There is no "free lunch" in that √2 or 1.4 times higher raw DC voltage from the rectifier and capacitor. The downside is that the peaky current wave heats and sags the transformer. A winding rated 1A AC can only give about 0.6A DC before heat or sag become real problems.

Worked example. Amplifier to drive 8Ω to 20V peak sine wave. Assume the amplifier wastes 4V on peaks, we need +/-24V DC rails. Assume that we are not too concerned with ripple: no regulator. But we do allow 1V of ripple-dip, 1V for rectifiers, we need 26V peak AC from the transformer winding. 26V peak is 18.4V AC RMS, we want 2*18V (or 36VCT) winding.

At full sine-wave power the amp will act like a resistor of 8Ω*6 or 48Ω. With +/-24V rails, 48V total supply, this is 48V/48Ω= 1 Amp DC. The transformer winding must be rated 1/0.6 or at least 1.6 times higher: we need 1.6A winding rating.

Most chip-based mike preamps eat more like 30mA. Rack four of those, 120mA DC. Times 1.6, 192mA or 200mA or 0.2A AC needed. So yes, a 0.5A winding is generally ample for a few mike preamps. And for total

*regulated* DC voltage of 24V-48V with simple rectifiers (not doublers) we can rule-of-thumb say that VAC=VDC: we need 18VAC to rectify to 25VDC +/-20% that we can regulate to solid 18VDC. So the spec looks like 2*18VAC at 0.2A. This is 36VAC and 0.2A, 36V*0.2= 7.2VA. Transformers are priced by the VA, the maximum energy they can handle. And trannies smaller than 10VA are not cheaper (it costs more to make them too small), and 25VA trannies are not much more dollars than 10VA trannies. So for mike-amp type supplies, always super-size the transformer: you get more raw DC for better regulation, and it will run cooler, for only a buck more.

Rectifiers must be rated for 2.8 times the maximum transformer voltage. These days, 500V rects cost the same (in DIY quantity) as 50V, so buy a bag of 500V rects. The rectifier must be rated for the Amps of the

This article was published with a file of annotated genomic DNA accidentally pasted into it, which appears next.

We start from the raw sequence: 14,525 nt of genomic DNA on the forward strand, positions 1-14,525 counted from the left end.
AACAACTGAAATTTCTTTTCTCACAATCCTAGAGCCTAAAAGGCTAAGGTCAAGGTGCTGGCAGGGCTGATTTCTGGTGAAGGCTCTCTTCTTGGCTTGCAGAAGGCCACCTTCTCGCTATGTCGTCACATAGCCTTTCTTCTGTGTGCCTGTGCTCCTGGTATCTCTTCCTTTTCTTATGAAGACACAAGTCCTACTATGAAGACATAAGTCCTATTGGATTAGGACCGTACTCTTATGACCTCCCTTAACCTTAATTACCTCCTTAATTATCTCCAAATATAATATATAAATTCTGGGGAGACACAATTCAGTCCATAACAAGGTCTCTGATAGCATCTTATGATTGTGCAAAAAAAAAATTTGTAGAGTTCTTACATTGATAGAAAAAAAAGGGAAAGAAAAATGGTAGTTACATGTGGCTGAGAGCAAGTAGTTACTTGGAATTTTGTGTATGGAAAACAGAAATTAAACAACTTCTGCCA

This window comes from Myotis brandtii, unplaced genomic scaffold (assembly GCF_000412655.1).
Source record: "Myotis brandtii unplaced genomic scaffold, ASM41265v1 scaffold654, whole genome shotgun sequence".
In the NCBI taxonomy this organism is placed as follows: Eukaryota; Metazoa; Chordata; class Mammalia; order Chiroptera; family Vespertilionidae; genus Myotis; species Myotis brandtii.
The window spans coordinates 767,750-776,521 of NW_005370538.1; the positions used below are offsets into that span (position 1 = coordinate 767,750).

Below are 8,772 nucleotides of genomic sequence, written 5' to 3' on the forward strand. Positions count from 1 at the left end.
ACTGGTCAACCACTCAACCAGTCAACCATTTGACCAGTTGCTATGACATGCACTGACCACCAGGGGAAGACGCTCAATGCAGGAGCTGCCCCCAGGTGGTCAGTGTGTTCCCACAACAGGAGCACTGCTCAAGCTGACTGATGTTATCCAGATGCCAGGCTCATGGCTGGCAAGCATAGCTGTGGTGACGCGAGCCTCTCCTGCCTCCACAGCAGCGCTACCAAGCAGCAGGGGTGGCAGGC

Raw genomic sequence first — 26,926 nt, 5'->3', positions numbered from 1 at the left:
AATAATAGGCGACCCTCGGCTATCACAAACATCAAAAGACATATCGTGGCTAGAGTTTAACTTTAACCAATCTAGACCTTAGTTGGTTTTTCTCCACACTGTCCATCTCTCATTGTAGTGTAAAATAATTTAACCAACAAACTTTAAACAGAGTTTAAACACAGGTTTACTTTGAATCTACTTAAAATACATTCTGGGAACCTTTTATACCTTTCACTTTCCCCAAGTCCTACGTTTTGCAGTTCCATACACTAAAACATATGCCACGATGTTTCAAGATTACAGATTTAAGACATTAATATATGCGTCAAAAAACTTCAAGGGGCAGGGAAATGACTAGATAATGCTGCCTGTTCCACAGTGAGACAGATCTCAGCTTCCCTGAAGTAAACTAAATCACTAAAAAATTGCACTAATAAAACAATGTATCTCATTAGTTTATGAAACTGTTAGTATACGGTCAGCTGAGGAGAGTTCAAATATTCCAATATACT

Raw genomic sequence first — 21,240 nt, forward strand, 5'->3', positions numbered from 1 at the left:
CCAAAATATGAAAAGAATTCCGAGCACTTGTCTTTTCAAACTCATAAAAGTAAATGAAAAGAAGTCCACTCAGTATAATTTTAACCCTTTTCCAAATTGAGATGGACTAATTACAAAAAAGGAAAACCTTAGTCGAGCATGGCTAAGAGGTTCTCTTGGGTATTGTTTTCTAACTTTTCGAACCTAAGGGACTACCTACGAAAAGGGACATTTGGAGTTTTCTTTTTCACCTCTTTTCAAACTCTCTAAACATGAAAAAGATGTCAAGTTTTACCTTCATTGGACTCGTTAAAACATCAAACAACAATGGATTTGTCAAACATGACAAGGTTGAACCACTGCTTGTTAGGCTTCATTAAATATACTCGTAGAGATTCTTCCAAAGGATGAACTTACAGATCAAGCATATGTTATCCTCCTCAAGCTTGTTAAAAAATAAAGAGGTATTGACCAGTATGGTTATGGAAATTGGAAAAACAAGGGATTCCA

**transformer** (not the load). The rect sees big spikes from the transformer to the capacitor, not the average DC out of the cap. Big transformer, big spikes. A 1N1006 rectifier rated 1A is barely big enough for a 1A winding. If you miss this point, it will work for a few hundred turn-ons and one day die at switch-on. So if you are close, always round-up the rectifier current rating to the next bigger size.

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*rectifier diodes themselves can have a nasty very-high-frequency snap*bcarso is quite right. But if you are just starting to build power supplies, this is a frill. Excellent audio can be made with $0.07 1N1005 diodes. Build your first few supplies with generic parts. Tweak, listen, tweak. One of those tweaks will be $7 rects instead of $0.07 rects. But it is discouraging to make beginner mistakes with expensive parts. And you may find that, in some circuits and systems, fancy rects don't make a difference. Or if they do, trying the ordinary rect first gives you a comparison point.

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*Keith (SSL Tech) has a +/-18V w/phantom supply from a 2x20V mains transformer design that is very popular around here. http://www.beatbazar.com/guests/ssltech/kps-1/index.htm *And whenever possible, plagiarize! There is nothing new under the sun, and no shame in following the paths of others, who followed paths worn by those before them. Be sure what you are stealing is appropriate to the job, and that you understand the basic design, and adapt as needed, but plagiarize! (Only: call it "research".)